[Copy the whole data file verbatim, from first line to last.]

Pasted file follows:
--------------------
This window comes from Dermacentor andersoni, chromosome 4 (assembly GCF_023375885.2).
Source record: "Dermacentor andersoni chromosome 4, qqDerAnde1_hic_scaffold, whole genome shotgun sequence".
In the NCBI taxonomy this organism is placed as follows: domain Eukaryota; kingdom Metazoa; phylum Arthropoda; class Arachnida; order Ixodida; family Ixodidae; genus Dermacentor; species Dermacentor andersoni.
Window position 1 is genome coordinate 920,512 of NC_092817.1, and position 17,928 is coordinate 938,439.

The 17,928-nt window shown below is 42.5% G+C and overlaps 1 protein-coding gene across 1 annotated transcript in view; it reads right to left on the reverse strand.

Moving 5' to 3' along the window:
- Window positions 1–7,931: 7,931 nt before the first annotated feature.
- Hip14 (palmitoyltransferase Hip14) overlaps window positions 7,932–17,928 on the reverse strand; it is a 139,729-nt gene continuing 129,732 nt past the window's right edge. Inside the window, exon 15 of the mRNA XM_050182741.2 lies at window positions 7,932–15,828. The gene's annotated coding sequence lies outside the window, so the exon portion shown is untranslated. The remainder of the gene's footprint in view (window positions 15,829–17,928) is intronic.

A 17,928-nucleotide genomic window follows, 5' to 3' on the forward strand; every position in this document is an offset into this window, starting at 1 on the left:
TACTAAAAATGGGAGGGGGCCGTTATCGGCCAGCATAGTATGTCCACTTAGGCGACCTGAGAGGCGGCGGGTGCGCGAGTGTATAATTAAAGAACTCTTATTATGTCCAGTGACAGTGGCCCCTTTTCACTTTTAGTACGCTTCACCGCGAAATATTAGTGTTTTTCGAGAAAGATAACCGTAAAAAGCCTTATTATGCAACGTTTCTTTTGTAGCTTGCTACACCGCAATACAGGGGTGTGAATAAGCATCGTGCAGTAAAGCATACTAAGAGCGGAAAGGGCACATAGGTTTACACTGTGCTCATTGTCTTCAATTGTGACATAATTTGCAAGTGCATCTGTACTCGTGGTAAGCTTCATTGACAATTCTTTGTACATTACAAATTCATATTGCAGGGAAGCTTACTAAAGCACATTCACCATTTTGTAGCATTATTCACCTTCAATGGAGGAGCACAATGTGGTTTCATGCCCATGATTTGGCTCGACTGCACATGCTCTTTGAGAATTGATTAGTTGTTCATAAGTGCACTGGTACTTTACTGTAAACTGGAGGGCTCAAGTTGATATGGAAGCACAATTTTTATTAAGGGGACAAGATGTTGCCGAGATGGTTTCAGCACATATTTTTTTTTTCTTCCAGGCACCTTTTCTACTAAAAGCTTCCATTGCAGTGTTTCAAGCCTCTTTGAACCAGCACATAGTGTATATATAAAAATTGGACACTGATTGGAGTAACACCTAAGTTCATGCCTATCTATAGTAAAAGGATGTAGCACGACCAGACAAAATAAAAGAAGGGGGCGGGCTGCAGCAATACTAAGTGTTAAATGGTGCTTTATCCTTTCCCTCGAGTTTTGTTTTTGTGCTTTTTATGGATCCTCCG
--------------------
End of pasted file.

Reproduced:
This window comes from Dermacentor andersoni, chromosome 4 (assembly GCF_023375885.2).
Source record: "Dermacentor andersoni chromosome 4, qqDerAnde1_hic_scaffold, whole genome shotgun sequence".
In the NCBI taxonomy this organism is placed as follows: domain Eukaryota; kingdom Metazoa; phylum Arthropoda; class Arachnida; order Ixodida; family Ixodidae; genus Dermacentor; species Dermacentor andersoni.
Window position 1 is genome coordinate 920,512 of NC_092817.1, and position 17,928 is coordinate 938,439.

The 17,928-nt window shown below is 42.5% G+C and overlaps 1 protein-coding gene across 1 annotated transcript in view; it reads right to left on the reverse strand.

Moving 5' to 3' along the window:
- Window positions 1–7,931: 7,931 nt before the first annotated feature.
- Hip14 (palmitoyltransferase Hip14) overlaps window positions 7,932–17,928 on the reverse strand; it is a 139,729-nt gene continuing 129,732 nt past the window's right edge. Inside the window, exon 15 of the mRNA XM_050182741.2 lies at window positions 7,932–15,828. The gene's annotated coding sequence lies outside the window, so the exon portion shown is untranslated. The remainder of the gene's footprint in view (window positions 15,829–17,928) is intronic.

A 17,928-nucleotide genomic window follows, 5' to 3' on the forward strand; every position in this document is an offset into this window, starting at 1 on the left:
TACTAAAAATGGGAGGGGGCCGTTATCGGCCAGCATAGTATGTCCACTTAGGCGACCTGAGAGGCGGCGGGTGCGCGAGTGTATAATTAAAGAACTCTTATTATGTCCAGTGACAGTGGCCCCTTTTCACTTTTAGTACGCTTCACCGCGAAATATTAGTGTTTTTCGAGAAAGATAACCGTAAAAAGCCTTATTATGCAACGTTTCTTTTGTAGCTTGCTACACCGCAATACAGGGGTGTGAATAAGCATCGTGCAGTAAAGCATACTAAGAGCGGAAAGGGCACATAGGTTTACACTGTGCTCATTGTCTTCAATTGTGACATAATTTGCAAGTGCATCTGTACTCGTGGTAAGCTTCATTGACAATTCTTTGTACATTACAAATTCATATTGCAGGGAAGCTTACTAAAGCACATTCACCATTTTGTAGCATTATTCACCTTCAATGGAGGAGCACAATGTGGTTTCATGCCCATGATTTGGCTCGACTGCACATGCTCTTTGAGAATTGATTAGTTGTTCATAAGTGCACTGGTACTTTACTGTAAACTGGAGGGCTCAAGTTGATATGGAAGCACAATTTTTATTAAGGGGACAAGATGTTGCCGAGATGGTTTCAGCACATATTTTTTTTTTCTTCCAGGCACCTTTTCTACTAAAAGCTTCCATTGCAGTGTTTCAAGCCTCTTTGAACCAGCACATAGTGTATATATAAAAATTGGACACTGATTGGAGTAACACCTAAGTTCATGCCTATCTATAGTAAAAGGATGTAGCACGACCAGACAAAATAAAAGAAGGGGGCGGGCTGCAGCAATACTAAGTGTTAAATGGTGCTTTATCCTTTCCCTCGAGTTTTGTTTTTGTGCTTTTTATGGATCCTCCG